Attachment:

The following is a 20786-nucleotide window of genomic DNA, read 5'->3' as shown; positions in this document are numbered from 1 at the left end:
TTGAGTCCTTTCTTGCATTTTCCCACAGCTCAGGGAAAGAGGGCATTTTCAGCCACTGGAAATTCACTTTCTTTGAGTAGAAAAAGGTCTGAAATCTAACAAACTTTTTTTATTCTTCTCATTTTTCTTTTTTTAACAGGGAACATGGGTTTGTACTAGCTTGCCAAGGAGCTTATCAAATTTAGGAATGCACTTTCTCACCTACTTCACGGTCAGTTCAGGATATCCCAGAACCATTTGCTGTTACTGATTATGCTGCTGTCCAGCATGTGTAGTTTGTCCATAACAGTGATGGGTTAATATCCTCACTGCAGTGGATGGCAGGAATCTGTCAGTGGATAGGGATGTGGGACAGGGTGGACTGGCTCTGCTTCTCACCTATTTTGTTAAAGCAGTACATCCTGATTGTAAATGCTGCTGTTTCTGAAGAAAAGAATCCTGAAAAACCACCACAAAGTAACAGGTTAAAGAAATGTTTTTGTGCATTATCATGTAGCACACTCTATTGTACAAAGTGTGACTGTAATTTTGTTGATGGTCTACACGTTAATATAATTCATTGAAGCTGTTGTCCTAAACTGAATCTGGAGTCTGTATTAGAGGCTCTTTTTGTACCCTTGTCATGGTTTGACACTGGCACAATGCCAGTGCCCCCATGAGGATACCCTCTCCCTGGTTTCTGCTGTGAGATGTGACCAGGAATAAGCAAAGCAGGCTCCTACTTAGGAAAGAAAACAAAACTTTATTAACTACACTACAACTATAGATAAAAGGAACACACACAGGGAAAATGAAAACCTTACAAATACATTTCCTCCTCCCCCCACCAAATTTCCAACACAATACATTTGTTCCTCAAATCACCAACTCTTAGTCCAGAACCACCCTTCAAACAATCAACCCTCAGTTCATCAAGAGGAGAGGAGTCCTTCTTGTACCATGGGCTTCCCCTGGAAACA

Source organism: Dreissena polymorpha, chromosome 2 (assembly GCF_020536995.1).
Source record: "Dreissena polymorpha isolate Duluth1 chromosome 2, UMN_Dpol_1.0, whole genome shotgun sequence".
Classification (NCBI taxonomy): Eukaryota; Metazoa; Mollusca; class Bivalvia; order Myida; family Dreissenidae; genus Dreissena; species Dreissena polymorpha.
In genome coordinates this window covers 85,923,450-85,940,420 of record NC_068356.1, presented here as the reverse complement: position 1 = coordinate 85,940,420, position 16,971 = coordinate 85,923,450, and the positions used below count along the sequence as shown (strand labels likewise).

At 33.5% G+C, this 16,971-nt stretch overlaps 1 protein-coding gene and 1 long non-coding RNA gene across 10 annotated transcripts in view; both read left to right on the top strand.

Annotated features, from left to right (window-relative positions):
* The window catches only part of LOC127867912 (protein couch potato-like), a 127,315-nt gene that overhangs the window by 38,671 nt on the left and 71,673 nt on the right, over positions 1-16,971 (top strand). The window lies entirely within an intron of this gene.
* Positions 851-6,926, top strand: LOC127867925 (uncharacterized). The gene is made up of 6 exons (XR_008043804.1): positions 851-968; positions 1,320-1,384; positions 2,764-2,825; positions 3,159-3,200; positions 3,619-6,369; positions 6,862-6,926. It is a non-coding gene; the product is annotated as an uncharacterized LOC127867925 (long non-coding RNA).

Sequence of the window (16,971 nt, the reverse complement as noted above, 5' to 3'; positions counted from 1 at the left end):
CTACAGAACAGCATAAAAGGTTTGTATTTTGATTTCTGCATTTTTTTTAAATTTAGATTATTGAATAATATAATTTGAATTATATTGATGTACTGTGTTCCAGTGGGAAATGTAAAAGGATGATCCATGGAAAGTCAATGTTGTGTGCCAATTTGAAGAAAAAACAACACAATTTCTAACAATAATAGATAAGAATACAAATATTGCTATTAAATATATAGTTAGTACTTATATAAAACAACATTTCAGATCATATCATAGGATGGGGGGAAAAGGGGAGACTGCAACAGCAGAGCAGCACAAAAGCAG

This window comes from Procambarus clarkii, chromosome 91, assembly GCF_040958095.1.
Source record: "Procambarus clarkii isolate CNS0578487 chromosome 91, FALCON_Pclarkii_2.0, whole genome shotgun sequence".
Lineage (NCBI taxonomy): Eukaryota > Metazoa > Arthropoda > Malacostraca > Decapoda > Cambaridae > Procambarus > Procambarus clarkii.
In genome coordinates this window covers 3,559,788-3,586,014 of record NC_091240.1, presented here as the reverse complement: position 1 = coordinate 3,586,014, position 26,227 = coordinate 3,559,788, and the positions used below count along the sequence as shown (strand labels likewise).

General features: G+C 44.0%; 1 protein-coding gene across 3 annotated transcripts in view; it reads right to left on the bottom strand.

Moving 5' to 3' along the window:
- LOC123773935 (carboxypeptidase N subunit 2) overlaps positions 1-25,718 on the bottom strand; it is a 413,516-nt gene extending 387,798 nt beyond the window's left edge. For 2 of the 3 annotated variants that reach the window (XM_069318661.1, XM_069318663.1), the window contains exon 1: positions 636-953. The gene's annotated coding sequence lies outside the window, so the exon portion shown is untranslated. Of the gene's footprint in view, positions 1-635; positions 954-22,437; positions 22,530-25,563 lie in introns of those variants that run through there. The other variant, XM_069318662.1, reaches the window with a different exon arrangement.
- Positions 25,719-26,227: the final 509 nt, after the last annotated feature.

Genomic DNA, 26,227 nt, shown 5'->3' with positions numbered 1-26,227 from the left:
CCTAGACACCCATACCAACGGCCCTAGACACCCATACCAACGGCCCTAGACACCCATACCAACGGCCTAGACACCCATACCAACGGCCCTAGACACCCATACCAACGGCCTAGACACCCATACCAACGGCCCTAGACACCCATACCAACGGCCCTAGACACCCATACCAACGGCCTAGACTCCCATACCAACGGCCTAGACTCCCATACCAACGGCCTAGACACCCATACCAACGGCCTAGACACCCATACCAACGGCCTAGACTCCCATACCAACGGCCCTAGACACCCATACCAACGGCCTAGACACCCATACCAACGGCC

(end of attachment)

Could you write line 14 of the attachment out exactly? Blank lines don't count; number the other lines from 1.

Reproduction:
Source record: "Procambarus clarkii isolate CNS0578487 chromosome 91, FALCON_Pclarkii_2.0, whole genome shotgun sequence".